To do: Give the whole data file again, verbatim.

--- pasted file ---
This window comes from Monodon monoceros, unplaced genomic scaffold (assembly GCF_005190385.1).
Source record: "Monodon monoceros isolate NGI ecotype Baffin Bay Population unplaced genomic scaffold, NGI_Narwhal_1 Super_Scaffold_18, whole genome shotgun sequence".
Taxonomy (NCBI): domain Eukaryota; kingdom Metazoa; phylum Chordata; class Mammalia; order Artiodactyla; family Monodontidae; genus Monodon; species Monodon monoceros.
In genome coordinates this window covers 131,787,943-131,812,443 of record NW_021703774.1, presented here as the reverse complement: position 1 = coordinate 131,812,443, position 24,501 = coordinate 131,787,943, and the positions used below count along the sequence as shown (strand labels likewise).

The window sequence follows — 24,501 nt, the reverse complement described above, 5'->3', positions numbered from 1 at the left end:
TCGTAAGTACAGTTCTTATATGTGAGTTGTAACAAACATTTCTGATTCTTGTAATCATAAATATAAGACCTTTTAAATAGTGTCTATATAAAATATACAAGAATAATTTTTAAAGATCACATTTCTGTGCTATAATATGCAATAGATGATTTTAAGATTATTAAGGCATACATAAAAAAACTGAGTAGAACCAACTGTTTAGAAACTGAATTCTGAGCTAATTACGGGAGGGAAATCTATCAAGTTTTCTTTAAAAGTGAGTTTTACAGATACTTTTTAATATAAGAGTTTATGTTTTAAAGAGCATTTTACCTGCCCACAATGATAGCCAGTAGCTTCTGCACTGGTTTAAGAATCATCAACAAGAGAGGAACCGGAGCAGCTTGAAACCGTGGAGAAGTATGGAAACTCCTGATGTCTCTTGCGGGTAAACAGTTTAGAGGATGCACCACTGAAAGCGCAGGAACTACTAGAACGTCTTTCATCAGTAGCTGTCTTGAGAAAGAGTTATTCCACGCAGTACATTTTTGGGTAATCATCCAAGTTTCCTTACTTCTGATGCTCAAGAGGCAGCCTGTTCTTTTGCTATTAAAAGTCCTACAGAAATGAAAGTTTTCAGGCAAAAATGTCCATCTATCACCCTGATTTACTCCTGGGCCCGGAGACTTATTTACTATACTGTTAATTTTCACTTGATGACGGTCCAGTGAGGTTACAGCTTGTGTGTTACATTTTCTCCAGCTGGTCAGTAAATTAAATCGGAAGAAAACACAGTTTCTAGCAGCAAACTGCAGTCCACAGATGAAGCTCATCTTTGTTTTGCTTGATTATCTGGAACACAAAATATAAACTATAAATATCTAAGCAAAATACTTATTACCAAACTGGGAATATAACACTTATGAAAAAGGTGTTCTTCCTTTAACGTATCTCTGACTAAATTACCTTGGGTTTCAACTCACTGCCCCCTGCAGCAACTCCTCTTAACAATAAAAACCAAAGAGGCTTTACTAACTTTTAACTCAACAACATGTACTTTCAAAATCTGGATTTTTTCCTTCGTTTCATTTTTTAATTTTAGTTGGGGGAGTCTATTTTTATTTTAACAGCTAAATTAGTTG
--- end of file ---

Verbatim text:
This window comes from Monodon monoceros, unplaced genomic scaffold (assembly GCF_005190385.1).
Source record: "Monodon monoceros isolate NGI ecotype Baffin Bay Population unplaced genomic scaffold, NGI_Narwhal_1 Super_Scaffold_18, whole genome shotgun sequence".
Taxonomy (NCBI): domain Eukaryota; kingdom Metazoa; phylum Chordata; class Mammalia; order Artiodactyla; family Monodontidae; genus Monodon; species Monodon monoceros.
In genome coordinates this window covers 131,787,943-131,812,443 of record NW_021703774.1, presented here as the reverse complement: position 1 = coordinate 131,812,443, position 24,501 = coordinate 131,787,943, and the positions used below count along the sequence as shown (strand labels likewise).

The window sequence follows — 24,501 nt, the reverse complement described above, 5'->3', positions numbered from 1 at the left end:
TCGTAAGTACAGTTCTTATATGTGAGTTGTAACAAACATTTCTGATTCTTGTAATCATAAATATAAGACCTTTTAAATAGTGTCTATATAAAATATACAAGAATAATTTTTAAAGATCACATTTCTGTGCTATAATATGCAATAGATGATTTTAAGATTATTAAGGCATACATAAAAAAACTGAGTAGAACCAACTGTTTAGAAACTGAATTCTGAGCTAATTACGGGAGGGAAATCTATCAAGTTTTCTTTAAAAGTGAGTTTTACAGATACTTTTTAATATAAGAGTTTATGTTTTAAAGAGCATTTTACCTGCCCACAATGATAGCCAGTAGCTTCTGCACTGGTTTAAGAATCATCAACAAGAGAGGAACCGGAGCAGCTTGAAACCGTGGAGAAGTATGGAAACTCCTGATGTCTCTTGCGGGTAAACAGTTTAGAGGATGCACCACTGAAAGCGCAGGAACTACTAGAACGTCTTTCATCAGTAGCTGTCTTGAGAAAGAGTTATTCCACGCAGTACATTTTTGGGTAATCATCCAAGTTTCCTTACTTCTGATGCTCAAGAGGCAGCCTGTTCTTTTGCTATTAAAAGTCCTACAGAAATGAAAGTTTTCAGGCAAAAATGTCCATCTATCACCCTGATTTACTCCTGGGCCCGGAGACTTATTTACTATACTGTTAATTTTCACTTGATGACGGTCCAGTGAGGTTACAGCTTGTGTGTTACATTTTCTCCAGCTGGTCAGTAAATTAAATCGGAAGAAAACACAGTTTCTAGCAGCAAACTGCAGTCCACAGATGAAGCTCATCTTTGTTTTGCTTGATTATCTGGAACACAAAATATAAACTATAAATATCTAAGCAAAATACTTATTACCAAACTGGGAATATAACACTTATGAAAAAGGTGTTCTTCCTTTAACGTATCTCTGACTAAATTACCTTGGGTTTCAACTCACTGCCCCCTGCAGCAACTCCTCTTAACAATAAAAACCAAAGAGGCTTTACTAACTTTTAACTCAACAACATGTACTTTCAAAATCTGGATTTTTTCCTTCGTTTCATTTTTTAATTTTAGTTGGGGGAGTCTATTTTTATTTTAACAGCTAAATTAGTTG